Like COVID-19, RSV can initially seem like a common cold but then infect the lungs, leading to difficulty breathing. RSV is especially tough on the very young, Gesteland said, but can also cause serious illness in adults with asthma, heart issues or other medical conditions.

A test is often needed to determine whether someone has COVID-19 or RSV, he said. Utah is already seeing some patients hospitalized for RSV, including in the intensive care unit, he said, predicting those those numbers are likely to increase.

Utah’s COVID-19 cases up 1,114 with seven more deaths

The state’s total number of COVID-19 cases reached 442,245 on Wednesday, with 1,114 new cases and seven additional deaths reported by the Utah Department of Health.

Nearly 3.1 million vaccine doses have been administered in the state, a daily increase of 6,823. Just 47.1% of all Utahns, and 58.2% of those 12 and older, are fully vaccinated against COVID-19, meaning its been two weeks or more since their final dose.

The rolling seven-day average for positive tests is 812 per day, and 7,532 people were tested and 13,501 tests conducted in Utah since Tuesday. That puts the rolling seven-day average for percent positivity at 9.8% when all results are included and 13.7% when multiple tests by an individual are excluded.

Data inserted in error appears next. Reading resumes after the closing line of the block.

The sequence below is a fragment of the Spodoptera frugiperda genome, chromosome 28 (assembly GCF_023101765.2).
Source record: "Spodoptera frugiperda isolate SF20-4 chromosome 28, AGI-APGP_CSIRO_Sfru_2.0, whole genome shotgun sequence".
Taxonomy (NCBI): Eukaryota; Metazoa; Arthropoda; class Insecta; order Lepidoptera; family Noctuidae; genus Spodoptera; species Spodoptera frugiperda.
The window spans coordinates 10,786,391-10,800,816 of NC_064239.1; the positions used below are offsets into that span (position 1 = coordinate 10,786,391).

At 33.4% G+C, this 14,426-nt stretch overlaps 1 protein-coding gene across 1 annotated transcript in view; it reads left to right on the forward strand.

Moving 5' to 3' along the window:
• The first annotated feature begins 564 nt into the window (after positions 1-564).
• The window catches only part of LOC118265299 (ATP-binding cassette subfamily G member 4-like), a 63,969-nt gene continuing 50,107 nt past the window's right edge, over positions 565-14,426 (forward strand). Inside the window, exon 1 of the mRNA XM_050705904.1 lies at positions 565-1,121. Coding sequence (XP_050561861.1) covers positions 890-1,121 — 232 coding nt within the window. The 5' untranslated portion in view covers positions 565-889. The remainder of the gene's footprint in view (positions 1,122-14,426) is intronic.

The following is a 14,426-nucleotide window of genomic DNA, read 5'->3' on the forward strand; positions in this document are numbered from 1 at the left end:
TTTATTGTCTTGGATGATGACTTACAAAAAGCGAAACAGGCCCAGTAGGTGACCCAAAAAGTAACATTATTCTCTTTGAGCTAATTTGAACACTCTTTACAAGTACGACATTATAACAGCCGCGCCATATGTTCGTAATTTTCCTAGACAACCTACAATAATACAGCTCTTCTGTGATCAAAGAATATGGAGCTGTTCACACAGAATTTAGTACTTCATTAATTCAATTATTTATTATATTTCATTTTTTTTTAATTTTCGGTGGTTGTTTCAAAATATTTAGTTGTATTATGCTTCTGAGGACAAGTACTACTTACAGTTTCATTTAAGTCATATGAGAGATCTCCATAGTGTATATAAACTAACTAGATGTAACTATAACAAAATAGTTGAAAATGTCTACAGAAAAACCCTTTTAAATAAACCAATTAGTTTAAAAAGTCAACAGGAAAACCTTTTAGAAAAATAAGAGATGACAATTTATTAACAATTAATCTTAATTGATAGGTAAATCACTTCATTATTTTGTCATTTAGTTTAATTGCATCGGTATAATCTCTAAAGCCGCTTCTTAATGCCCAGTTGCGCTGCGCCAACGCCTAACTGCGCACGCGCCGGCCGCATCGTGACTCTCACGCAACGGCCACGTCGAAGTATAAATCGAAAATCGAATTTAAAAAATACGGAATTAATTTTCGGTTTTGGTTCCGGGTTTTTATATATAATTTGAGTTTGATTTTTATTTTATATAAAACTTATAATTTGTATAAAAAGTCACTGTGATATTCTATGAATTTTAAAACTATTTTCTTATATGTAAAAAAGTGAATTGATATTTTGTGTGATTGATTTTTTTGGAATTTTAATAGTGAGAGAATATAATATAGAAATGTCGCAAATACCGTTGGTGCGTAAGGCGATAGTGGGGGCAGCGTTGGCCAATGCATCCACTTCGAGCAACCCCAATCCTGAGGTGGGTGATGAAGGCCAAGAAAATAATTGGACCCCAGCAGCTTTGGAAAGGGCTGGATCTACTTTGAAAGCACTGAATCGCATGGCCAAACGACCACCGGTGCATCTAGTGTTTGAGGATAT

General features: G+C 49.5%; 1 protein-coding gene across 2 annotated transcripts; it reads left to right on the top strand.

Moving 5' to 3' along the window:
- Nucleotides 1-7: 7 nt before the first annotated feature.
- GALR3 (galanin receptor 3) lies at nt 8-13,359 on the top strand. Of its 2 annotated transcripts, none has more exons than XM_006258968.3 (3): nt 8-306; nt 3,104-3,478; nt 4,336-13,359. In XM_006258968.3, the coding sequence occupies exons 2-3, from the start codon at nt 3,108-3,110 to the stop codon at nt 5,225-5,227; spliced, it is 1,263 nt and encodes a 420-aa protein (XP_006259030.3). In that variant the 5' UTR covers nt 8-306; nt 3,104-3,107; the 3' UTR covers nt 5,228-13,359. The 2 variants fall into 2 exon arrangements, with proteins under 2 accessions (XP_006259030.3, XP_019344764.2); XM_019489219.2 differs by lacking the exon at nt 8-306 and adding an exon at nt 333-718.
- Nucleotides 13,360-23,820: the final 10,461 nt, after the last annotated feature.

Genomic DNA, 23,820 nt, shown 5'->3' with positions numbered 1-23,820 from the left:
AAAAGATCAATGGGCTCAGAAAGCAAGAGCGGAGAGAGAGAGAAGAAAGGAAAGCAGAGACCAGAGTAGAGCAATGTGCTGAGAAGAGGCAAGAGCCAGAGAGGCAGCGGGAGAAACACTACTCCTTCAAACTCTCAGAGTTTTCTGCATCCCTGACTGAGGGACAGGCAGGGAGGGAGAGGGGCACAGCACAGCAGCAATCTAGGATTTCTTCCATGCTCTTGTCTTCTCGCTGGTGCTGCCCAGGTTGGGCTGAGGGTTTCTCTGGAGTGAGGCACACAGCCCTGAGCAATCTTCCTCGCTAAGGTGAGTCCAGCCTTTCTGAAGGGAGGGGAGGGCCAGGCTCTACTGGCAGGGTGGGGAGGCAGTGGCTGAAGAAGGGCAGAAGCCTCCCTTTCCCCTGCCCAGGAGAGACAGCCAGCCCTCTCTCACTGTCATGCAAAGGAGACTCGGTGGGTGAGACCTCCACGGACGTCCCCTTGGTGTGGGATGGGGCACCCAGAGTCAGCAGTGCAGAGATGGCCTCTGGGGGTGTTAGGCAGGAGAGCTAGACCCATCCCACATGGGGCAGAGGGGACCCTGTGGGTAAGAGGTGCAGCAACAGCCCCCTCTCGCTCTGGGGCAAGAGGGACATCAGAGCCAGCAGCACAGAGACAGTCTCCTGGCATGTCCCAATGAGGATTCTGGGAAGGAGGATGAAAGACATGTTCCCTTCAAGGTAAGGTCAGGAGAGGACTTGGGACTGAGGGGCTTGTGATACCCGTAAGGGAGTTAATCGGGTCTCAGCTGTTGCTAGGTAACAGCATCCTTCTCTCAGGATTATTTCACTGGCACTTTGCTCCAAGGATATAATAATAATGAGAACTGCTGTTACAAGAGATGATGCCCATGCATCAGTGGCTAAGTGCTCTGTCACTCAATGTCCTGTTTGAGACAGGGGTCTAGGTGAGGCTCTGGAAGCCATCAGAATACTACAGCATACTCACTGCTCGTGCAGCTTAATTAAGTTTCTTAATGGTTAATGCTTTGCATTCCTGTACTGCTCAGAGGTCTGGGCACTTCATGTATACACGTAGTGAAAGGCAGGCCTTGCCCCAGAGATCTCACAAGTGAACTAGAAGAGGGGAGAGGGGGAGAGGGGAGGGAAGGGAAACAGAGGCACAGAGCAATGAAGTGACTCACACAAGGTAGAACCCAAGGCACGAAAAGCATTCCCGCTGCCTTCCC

Currently, 389 people are hospitalized in Utah with COVID-19. The state’s death toll is 2,518, with the seven additional deaths reported Wednesday. They are:

• A Salt Lake County man, between 25 and 44, hospitalized at time of death.

• A Salt Lake County woman, between 65 and 84, hospitalized at time of death.

• A Beaver County man, between 65 and 84, not hospitalized at time of death.

• A Salt Lake County man, between 65 and 84, hospitalized at time of death.

• An Emery County man, between 65 and 84, hospitalized at time of death.

• A Juab County man, between 65 and 84, not hospitalized at time of death.

• A Beaver County woman, between 25 and 44, hospitalized at time of death.